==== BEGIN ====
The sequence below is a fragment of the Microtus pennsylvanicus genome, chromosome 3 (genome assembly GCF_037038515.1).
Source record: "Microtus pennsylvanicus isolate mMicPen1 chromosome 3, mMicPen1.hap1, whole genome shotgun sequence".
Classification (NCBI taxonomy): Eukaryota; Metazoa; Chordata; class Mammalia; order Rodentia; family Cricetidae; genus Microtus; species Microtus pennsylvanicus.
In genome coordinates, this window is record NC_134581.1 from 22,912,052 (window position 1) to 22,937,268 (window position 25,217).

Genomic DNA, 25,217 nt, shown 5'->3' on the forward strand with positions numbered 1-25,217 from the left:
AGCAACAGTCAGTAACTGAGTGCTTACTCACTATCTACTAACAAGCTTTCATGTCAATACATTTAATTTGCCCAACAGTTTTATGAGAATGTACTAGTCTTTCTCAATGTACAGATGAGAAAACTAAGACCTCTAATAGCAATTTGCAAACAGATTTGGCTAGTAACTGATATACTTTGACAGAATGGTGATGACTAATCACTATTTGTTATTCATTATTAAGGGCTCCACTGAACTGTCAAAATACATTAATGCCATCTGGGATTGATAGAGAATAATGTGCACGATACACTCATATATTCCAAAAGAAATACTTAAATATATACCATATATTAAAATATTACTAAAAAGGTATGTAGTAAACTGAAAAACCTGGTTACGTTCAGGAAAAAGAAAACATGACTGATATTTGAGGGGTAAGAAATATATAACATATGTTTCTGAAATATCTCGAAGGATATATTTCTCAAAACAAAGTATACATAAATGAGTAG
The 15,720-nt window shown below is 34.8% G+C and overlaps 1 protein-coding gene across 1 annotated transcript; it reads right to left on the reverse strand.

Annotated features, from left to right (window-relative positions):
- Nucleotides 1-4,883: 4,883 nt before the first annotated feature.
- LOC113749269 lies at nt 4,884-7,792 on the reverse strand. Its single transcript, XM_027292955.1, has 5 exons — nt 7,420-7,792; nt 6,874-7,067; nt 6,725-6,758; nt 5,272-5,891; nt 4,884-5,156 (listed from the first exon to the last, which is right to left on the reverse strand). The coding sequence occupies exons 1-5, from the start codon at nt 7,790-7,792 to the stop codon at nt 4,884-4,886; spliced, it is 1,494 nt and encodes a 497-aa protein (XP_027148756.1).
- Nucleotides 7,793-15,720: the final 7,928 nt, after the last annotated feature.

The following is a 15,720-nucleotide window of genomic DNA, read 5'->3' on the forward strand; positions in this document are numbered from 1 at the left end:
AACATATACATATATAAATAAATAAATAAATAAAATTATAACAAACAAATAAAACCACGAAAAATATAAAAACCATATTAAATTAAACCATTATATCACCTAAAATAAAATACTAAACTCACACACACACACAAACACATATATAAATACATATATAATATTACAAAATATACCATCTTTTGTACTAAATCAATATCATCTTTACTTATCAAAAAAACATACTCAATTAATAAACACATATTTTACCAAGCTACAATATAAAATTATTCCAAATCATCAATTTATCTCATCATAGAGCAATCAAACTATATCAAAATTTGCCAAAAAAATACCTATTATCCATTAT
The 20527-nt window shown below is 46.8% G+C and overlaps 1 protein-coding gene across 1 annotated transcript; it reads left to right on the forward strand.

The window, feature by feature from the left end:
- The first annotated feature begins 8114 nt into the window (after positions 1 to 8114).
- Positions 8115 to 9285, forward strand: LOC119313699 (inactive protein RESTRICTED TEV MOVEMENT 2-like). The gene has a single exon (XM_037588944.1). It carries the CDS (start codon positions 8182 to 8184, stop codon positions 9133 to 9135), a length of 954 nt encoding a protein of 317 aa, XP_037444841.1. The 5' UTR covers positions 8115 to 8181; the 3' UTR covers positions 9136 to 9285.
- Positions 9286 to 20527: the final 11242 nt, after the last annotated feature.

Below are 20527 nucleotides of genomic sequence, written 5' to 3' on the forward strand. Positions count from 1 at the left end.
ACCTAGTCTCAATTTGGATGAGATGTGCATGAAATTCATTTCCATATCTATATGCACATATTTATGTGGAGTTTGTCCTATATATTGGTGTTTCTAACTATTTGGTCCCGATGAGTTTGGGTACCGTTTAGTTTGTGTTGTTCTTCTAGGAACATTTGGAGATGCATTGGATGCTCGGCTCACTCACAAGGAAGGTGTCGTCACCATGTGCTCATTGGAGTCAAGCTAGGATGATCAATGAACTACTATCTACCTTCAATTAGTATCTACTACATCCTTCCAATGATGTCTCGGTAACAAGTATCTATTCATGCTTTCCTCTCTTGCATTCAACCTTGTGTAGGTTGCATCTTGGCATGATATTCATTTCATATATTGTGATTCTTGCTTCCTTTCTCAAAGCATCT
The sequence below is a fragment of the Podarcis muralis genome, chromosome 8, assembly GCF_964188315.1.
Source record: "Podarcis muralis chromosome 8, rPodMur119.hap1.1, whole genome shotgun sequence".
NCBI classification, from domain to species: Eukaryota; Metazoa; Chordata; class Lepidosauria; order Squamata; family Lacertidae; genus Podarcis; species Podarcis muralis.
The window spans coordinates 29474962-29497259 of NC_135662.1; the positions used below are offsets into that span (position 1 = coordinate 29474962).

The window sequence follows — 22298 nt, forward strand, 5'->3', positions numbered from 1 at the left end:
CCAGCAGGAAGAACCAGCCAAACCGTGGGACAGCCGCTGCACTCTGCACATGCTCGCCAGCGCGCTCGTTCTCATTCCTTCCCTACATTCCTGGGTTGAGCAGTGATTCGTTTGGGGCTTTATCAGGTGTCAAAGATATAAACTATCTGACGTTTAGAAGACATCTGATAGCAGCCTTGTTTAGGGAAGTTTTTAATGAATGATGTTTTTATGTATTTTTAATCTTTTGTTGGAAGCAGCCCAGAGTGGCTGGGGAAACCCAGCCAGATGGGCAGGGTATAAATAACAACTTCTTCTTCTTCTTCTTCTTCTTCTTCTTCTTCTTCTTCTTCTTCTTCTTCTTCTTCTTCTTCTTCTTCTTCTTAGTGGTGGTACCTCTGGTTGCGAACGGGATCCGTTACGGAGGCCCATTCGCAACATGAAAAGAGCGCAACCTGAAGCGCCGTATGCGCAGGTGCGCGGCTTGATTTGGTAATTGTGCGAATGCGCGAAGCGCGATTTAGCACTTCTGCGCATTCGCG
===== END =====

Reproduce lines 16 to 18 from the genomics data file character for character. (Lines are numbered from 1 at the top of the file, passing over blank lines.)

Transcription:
- The first annotated feature begins 8114 nt into the window (after positions 1 to 8114).
- Positions 8115 to 9285, forward strand: LOC119313699 (inactive protein RESTRICTED TEV MOVEMENT 2-like). The gene has a single exon (XM_037588944.1). It carries the CDS (start codon positions 8182 to 8184, stop codon positions 9133 to 9135), a length of 954 nt encoding a protein of 317 aa, XP_037444841.1. The 5' UTR covers positions 8115 to 8181; the 3' UTR covers positions 9136 to 9285.
- Positions 9286 to 20527: the final 11242 nt, after the last annotated feature.